In my opinion, summer is as all about critters with bad attitudes and even worse teeth. At the time of writing, razor mouthed spotty mackerel are already starting to show up in the Bay. Small sharks (as well as a few big noahs) are moving in from offshore and tackle destroying mangrove jacks are becoming active in the rivers. Over summer grassy sweetlip feast on reefs that just love to bury you in the coral and kingfish and trevally around beacons and rock walls.
The waterways start to get a little crowded from December onwards; early mornings and late afternoons are generally the best time to be out on the water. This also gets you out of the heat of the day, making life on the Bay more comfortable.
This summer is shaping up to be an excellent one for spotted mackerel. They can be found anywhere from Macleay Island north with some of the most popular spots including the north western side of Peel Island, the Rous and Rainbow Channels, the Brisbane River mouth and all the shipping channel beacons leading up the Bay.
When looking for schools of surface feeding mackerel they can be distinguished from tunas by their tendency to slash on the surface, spraying water around without clearing the water. Longtails often jump clear of the water and mack tunas usually porpoise along on the surface with their backs out of the water. Tuna and mackerel often feed together, and mackerel are also found underneath tuna, but if you have a choice of schools to chase it helps to be able to identify them by the way they feed.
When pursuing surface feeding schools it’s best to approach from up current as they usually feed against the moving tide. Casting small chrome lures like Raiders and Sea Rocks to the leading edge of the school will usually get a rapid response. Mackerel usually respond well to the speed and it seems to result in more lip hook ups and consequently less bite offs. Most people resort to using wire traces on mackerel lures at some stage or other, but on all but their most suicidal days their sharp eyesight will have them avoiding you. Sometimes ultra fine single strand or Tyger wire will work well but usually it’s back to mono leaders and hope for the best.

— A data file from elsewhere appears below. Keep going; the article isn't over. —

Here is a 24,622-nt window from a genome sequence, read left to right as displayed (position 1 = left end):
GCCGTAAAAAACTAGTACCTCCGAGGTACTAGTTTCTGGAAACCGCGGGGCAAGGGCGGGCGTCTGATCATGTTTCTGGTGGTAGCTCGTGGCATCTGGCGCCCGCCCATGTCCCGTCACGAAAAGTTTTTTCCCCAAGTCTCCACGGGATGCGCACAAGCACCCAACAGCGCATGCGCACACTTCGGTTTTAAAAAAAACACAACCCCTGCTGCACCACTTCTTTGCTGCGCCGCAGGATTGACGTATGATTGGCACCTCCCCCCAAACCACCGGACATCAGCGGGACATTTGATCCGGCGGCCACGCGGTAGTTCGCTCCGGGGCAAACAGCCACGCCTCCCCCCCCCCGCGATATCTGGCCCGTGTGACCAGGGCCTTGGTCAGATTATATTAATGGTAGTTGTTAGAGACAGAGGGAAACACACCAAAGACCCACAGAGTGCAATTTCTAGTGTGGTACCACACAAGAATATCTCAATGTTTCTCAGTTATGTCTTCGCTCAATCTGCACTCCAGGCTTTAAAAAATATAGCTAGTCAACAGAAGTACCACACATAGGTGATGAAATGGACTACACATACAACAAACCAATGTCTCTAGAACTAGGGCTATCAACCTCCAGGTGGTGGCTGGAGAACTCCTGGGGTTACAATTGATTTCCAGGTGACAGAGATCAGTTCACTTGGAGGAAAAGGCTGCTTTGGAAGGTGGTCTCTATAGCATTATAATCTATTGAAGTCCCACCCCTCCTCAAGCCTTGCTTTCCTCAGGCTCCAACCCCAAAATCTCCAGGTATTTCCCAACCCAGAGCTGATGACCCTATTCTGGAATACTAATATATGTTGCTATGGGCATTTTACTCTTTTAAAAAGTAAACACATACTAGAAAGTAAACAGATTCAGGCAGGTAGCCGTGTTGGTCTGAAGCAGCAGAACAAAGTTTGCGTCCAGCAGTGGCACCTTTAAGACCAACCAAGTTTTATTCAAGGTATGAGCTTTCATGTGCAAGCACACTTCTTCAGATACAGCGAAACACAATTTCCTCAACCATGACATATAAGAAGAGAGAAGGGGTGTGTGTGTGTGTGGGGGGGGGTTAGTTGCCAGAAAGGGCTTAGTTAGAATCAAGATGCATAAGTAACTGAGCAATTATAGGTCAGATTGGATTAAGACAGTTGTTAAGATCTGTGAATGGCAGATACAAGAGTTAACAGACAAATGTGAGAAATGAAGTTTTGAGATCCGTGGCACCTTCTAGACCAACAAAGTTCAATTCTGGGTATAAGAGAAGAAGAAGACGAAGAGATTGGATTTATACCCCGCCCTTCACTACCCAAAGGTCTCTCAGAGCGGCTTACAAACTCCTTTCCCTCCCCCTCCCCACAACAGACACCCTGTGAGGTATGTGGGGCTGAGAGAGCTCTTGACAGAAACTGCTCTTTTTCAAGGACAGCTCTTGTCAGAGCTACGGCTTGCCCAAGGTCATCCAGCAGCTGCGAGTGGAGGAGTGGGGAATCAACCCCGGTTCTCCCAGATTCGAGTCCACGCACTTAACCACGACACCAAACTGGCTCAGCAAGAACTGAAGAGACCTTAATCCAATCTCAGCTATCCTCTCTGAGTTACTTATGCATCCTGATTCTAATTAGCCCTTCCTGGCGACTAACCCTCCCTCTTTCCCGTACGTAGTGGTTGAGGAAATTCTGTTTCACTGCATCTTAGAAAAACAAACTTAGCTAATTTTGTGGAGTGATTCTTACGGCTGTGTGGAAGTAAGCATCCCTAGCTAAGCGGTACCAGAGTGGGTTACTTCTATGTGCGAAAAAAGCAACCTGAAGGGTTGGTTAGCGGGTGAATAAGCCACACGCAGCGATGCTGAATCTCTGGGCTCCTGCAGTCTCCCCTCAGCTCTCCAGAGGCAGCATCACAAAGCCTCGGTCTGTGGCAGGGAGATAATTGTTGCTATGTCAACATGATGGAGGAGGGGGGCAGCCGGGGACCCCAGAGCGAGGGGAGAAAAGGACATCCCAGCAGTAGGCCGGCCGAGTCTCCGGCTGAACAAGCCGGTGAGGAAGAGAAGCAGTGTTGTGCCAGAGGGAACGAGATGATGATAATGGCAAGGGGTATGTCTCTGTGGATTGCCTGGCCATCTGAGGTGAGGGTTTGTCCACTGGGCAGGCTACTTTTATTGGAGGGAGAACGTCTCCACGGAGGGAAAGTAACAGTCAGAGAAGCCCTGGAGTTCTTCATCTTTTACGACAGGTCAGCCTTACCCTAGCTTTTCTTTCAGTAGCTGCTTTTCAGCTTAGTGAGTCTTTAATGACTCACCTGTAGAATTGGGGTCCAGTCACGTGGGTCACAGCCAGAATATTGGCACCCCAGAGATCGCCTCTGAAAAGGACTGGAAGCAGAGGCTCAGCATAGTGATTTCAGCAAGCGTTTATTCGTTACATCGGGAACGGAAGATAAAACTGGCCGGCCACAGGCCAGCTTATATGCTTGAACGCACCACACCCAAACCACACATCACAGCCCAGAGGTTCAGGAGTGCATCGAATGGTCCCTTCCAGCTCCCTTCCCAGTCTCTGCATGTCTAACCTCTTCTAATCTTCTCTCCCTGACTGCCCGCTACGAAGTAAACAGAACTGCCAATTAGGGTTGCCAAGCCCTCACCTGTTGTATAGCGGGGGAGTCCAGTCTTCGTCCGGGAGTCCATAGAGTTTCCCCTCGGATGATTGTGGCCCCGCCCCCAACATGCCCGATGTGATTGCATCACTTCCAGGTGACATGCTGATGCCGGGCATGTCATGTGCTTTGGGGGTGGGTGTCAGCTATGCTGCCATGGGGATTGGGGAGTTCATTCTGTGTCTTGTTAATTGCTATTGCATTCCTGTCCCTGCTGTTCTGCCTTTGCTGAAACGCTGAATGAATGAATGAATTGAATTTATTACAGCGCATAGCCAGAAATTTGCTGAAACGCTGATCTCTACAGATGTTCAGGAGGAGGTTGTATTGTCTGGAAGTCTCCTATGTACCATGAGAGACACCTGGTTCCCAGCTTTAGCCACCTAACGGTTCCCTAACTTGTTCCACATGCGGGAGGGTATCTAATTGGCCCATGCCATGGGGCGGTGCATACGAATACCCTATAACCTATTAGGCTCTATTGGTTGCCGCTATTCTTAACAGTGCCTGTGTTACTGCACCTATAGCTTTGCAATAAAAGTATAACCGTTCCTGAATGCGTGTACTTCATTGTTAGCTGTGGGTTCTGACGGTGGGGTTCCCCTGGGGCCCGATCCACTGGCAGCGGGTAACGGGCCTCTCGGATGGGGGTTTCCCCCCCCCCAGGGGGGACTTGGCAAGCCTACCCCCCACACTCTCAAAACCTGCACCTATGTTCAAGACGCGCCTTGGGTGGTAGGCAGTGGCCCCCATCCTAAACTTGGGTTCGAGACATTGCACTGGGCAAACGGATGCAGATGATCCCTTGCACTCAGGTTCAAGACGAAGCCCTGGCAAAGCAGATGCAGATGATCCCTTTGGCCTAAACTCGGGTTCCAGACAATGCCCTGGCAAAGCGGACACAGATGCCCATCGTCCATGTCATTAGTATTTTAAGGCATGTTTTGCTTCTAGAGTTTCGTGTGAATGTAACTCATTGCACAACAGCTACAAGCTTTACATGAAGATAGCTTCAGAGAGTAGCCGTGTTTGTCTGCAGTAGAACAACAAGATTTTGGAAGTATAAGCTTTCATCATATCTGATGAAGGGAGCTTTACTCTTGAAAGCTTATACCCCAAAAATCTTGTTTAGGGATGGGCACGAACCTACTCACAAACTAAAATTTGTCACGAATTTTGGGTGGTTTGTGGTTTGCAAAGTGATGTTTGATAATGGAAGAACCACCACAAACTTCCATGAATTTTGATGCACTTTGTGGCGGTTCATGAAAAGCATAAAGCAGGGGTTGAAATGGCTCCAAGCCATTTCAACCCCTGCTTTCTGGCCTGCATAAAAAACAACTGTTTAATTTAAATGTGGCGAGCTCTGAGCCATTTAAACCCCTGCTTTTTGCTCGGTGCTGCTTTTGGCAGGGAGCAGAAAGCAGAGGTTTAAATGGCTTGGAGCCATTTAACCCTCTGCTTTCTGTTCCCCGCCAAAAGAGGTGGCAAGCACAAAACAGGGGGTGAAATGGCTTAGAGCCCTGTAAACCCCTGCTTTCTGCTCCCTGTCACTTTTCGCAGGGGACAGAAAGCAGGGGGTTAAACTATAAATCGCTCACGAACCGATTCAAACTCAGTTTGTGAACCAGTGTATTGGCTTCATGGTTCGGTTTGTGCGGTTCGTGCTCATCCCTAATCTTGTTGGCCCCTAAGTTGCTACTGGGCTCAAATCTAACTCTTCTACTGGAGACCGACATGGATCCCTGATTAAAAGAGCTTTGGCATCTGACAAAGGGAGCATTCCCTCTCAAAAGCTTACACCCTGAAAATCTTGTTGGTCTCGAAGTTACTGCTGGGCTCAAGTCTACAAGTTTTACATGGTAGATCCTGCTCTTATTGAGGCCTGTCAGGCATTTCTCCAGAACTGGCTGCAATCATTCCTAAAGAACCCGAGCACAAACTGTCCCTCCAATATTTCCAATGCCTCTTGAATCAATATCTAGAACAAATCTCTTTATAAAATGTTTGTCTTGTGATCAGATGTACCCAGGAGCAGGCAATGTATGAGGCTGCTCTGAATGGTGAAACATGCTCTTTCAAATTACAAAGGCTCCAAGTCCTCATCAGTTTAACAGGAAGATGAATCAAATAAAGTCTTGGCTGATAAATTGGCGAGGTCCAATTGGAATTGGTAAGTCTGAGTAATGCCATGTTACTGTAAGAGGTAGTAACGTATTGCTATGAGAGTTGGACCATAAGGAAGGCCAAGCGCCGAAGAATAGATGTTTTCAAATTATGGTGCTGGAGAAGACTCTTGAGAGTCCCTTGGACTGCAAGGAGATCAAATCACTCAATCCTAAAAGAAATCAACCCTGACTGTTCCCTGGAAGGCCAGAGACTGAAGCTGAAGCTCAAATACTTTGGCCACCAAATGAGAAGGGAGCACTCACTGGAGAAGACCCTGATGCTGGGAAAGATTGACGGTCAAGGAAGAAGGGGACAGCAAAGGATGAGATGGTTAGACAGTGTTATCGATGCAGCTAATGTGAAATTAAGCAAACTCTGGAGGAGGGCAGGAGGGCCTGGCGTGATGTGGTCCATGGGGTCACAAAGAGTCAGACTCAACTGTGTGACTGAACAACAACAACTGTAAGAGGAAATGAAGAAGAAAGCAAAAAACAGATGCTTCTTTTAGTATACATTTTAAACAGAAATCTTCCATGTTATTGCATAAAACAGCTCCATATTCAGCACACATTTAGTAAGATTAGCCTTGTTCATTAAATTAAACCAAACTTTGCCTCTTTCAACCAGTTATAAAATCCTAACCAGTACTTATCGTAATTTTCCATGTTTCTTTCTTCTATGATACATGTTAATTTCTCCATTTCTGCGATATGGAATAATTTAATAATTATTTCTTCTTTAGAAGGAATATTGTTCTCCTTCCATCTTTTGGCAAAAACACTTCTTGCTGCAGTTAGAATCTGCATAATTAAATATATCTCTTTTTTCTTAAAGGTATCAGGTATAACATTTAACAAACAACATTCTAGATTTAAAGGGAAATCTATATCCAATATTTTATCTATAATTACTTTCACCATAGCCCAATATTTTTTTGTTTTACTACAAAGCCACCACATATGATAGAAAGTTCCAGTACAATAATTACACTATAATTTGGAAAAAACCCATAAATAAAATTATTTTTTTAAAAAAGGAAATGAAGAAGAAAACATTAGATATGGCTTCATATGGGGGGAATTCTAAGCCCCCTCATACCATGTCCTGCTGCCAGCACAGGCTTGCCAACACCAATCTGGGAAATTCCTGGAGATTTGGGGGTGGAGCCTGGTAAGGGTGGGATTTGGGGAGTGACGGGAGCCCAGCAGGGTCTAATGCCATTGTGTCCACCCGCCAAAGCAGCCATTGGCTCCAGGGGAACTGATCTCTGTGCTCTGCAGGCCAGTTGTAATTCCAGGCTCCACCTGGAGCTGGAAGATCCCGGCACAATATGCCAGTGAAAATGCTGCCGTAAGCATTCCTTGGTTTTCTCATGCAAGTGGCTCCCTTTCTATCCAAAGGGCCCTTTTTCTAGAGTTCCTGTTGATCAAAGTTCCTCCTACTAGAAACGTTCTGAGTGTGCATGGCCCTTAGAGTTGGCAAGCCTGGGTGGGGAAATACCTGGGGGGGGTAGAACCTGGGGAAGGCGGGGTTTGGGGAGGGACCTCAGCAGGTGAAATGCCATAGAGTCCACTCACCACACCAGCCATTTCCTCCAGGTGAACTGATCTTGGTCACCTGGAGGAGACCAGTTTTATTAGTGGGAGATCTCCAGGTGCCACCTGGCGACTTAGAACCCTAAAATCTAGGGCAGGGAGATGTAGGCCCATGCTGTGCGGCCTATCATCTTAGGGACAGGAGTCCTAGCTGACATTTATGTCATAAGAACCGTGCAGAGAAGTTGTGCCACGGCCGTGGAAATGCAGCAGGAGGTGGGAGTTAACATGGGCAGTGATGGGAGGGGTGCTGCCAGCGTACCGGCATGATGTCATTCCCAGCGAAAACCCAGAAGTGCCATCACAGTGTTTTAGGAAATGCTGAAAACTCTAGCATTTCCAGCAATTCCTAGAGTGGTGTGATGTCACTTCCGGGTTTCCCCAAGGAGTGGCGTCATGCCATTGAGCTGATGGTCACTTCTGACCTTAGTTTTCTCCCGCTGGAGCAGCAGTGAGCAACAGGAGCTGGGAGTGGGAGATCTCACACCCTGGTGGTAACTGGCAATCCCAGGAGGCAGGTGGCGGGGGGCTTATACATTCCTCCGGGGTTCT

The other approach for spotty mackerel is to use live baits and pilchards fed down a burley trail. This works extremely well when the fish are not working on the surface or are suffering from ‘lure fatigue’ after seeing hundreds of lures over a busy weekend.
Small whaler sharks are fun, tasty and relatively easy to catch over the hottest months of the year. Live baits and fillets or whole pike, tailor and mullet are the top baits to use. Wire traces are justifiably popular for sharks, but the tiny electrical current they generate might put them off. A metre of 150lb mono works well, although big sharks will still bite you off (they are probably the ones you don’t want to get too close to anyway).They can be caught at night off any jetty or rock wall along the bay side at this time of the year, along any deep stretch of bank in the Logan and Brisbane Rivers and at any of the drop offs around the Bay’s islands.
Secure the hooks to the bait carefully as the sharks will give the bait a good shake before trying to swallow it. Small zip ties are ideal for the job. When the shark picks up the bait, let them run with it for a few metres (or more if the bait is large) before striking, so that the fish can get the bait down properly. There is no need to go overboard with tackle for Bay sharks, just a quality rod and reel combo with a smooth drag and 200m of 6-10kg line is ideal.
Until next month, tight lines, or for more information on the southern Moreton Bay area, come and see me at Fish Head (Cnr Broadwater Tce and Stradbroke St, Redland Bay) or call on 07 3206 7999.
|1. Mike Connolly and Tony Shao with a quality mixed bag from the southern bay||2. The author with a nice jewfish caught on a light loomis spin outfit and ecogear soft plastic.|